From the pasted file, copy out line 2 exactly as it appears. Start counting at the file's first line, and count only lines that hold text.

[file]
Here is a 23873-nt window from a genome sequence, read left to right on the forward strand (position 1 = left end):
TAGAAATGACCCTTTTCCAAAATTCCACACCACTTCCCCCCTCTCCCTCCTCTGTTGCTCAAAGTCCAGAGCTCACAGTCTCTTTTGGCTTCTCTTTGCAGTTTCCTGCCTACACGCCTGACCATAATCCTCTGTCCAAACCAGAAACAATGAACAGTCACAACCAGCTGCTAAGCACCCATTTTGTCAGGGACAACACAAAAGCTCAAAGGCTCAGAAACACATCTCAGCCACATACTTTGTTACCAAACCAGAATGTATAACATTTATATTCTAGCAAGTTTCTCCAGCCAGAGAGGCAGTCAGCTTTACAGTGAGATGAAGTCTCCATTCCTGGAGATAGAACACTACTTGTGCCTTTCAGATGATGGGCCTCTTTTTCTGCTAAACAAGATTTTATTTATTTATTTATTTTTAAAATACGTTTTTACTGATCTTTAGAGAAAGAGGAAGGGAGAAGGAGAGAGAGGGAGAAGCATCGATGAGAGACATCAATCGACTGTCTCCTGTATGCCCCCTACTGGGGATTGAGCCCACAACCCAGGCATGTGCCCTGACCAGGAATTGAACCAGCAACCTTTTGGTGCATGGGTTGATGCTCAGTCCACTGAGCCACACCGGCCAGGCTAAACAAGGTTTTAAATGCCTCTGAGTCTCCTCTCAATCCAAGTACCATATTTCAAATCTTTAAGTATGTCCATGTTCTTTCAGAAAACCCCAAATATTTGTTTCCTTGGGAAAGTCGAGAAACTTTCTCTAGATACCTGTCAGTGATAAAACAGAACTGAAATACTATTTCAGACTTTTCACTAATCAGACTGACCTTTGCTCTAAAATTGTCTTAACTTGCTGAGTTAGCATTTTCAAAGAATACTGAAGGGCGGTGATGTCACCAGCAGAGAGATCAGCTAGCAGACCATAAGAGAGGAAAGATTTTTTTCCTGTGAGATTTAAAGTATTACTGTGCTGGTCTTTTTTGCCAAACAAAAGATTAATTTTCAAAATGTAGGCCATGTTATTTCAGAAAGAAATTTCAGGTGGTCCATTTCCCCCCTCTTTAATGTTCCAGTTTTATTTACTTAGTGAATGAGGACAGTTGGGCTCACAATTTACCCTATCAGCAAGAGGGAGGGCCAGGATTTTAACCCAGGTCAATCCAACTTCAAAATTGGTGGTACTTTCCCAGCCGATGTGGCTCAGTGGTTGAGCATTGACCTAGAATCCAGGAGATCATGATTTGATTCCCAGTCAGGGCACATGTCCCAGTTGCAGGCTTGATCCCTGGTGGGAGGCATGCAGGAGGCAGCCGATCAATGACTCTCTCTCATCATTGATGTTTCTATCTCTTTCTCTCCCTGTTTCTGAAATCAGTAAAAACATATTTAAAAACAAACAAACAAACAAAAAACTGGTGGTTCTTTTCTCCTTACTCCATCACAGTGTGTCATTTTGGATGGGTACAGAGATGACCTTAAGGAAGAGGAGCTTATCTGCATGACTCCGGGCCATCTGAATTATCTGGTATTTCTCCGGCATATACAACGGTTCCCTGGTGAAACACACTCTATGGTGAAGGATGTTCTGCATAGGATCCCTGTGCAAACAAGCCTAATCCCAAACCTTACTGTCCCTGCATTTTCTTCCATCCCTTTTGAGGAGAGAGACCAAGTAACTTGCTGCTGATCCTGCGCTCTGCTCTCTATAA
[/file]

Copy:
TAGAAATGACCCTTTTCCAAAATTCCACACCACTTCCCCCCTCTCCCTCCTCTGTTGCTCAAAGTCCAGAGCTCACAGTCTCTTTTGGCTTCTCTTTGCAGTTTCCTGCCTACACGCCTGACCATAATCCTCTGTCCAAACCAGAAACAATGAACAGTCACAACCAGCTGCTAAGCACCCATTTTGTCAGGGACAACACAAAAGCTCAAAGGCTCAGAAACACATCTCAGCCACATACTTTGTTACCAAACCAGAATGTATAACATTTATATTCTAGCAAGTTTCTCCAGCCAGAGAGGCAGTCAGCTTTACAGTGAGATGAAGTCTCCATTCCTGGAGATAGAACACTACTTGTGCCTTTCAGATGATGGGCCTCTTTTTCTGCTAAACAAGATTTTATTTATTTATTTATTTTTAAAATACGTTTTTACTGATCTTTAGAGAAAGAGGAAGGGAGAAGGAGAGAGAGGGAGAAGCATCGATGAGAGACATCAATCGACTGTCTCCTGTATGCCCCCTACTGGGGATTGAGCCCACAACCCAGGCATGTGCCCTGACCAGGAATTGAACCAGCAACCTTTTGGTGCATGGGTTGATGCTCAGTCCACTGAGCCACACCGGCCAGGCTAAACAAGGTTTTAAATGCCTCTGAGTCTCCTCTCAATCCAAGTACCATATTTCAAATCTTTAAGTATGTCCATGTTCTTTCAGAAAACCCCAAATATTTGTTTCCTTGGGAAAGTCGAGAAACTTTCTCTAGATACCTGTCAGTGATAAAACAGAACTGAAATACTATTTCAGACTTTTCACTAATCAGACTGACCTTTGCTCTAAAATTGTCTTAACTTGCTGAGTTAGCATTTTCAAAGAATACTGAAGGGCGGTGATGTCACCAGCAGAGAGATCAGCTAGCAGACCATAAGAGAGGAAAGATTTTTTTCCTGTGAGATTTAAAGTATTACTGTGCTGGTCTTTTTTGCCAAACAAAAGATTAATTTTCAAAATGTAGGCCATGTTATTTCAGAAAGAAATTTCAGGTGGTCCATTTCCCCCCTCTTTAATGTTCCAGTTTTATTTACTTAGTGAATGAGGACAGTTGGGCTCACAATTTACCCTATCAGCAAGAGGGAGGGCCAGGATTTTAACCCAGGTCAATCCAACTTCAAAATTGGTGGTACTTTCCCAGCCGATGTGGCTCAGTGGTTGAGCATTGACCTAGAATCCAGGAGATCATGATTTGATTCCCAGTCAGGGCACATGTCCCAGTTGCAGGCTTGATCCCTGGTGGGAGGCATGCAGGAGGCAGCCGATCAATGACTCTCTCTCATCATTGATGTTTCTATCTCTTTCTCTCCCTGTTTCTGAAATCAGTAAAAACATATTTAAAAACAAACAAACAAACAAAAAACTGGTGGTTCTTTTCTCCTTACTCCATCACAGTGTGTCATTTTGGATGGGTACAGAGATGACCTTAAGGAAGAGGAGCTTATCTGCATGACTCCGGGCCATCTGAATTATCTGGTATTTCTCCGGCATATACAACGGTTCCCTGGTGAAACACACTCTATGGTGAAGGATGTTCTGCATAGGATCCCTGTGCAAACAAGCCTAATCCCAAACCTTACTGTCCCTGCATTTTCTTCCATCCCTTTTGAGGAGAGAGACCAAGTAACTTGCTGCTGATCCTGCGCTCTGCTCTCTATAA